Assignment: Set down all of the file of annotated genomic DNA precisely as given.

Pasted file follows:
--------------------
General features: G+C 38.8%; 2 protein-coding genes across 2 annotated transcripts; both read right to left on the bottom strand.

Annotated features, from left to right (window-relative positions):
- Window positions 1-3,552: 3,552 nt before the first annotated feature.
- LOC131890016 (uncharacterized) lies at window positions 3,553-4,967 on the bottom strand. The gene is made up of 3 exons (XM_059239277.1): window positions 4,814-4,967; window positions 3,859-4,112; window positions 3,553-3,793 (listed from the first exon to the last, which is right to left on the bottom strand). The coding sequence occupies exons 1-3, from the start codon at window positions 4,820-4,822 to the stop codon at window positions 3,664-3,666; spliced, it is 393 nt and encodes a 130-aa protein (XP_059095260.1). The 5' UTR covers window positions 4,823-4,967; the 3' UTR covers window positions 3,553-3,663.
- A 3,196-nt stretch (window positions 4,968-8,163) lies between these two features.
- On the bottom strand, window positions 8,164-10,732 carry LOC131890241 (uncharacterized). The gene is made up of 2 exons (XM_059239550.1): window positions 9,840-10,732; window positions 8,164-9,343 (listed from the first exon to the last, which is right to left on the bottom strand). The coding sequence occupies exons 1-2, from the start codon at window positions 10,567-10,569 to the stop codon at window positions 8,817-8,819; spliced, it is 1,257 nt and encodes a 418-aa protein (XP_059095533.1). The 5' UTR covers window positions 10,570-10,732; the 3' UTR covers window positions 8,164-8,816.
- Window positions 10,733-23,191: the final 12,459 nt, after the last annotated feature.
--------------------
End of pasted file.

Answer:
General features: G+C 38.8%; 2 protein-coding genes across 2 annotated transcripts; both read right to left on the bottom strand.

Annotated features, from left to right (window-relative positions):
- Window positions 1-3,552: 3,552 nt before the first annotated feature.
- LOC131890016 (uncharacterized) lies at window positions 3,553-4,967 on the bottom strand. The gene is made up of 3 exons (XM_059239277.1): window positions 4,814-4,967; window positions 3,859-4,112; window positions 3,553-3,793 (listed from the first exon to the last, which is right to left on the bottom strand). The coding sequence occupies exons 1-3, from the start codon at window positions 4,820-4,822 to the stop codon at window positions 3,664-3,666; spliced, it is 393 nt and encodes a 130-aa protein (XP_059095260.1). The 5' UTR covers window positions 4,823-4,967; the 3' UTR covers window positions 3,553-3,663.
- A 3,196-nt stretch (window positions 4,968-8,163) lies between these two features.
- On the bottom strand, window positions 8,164-10,732 carry LOC131890241 (uncharacterized). The gene is made up of 2 exons (XM_059239550.1): window positions 9,840-10,732; window positions 8,164-9,343 (listed from the first exon to the last, which is right to left on the bottom strand). The coding sequence occupies exons 1-2, from the start codon at window positions 10,567-10,569 to the stop codon at window positions 8,817-8,819; spliced, it is 1,257 nt and encodes a 418-aa protein (XP_059095533.1). The 5' UTR covers window positions 10,570-10,732; the 3' UTR covers window positions 8,164-8,816.
- Window positions 10,733-23,191: the final 12,459 nt, after the last annotated feature.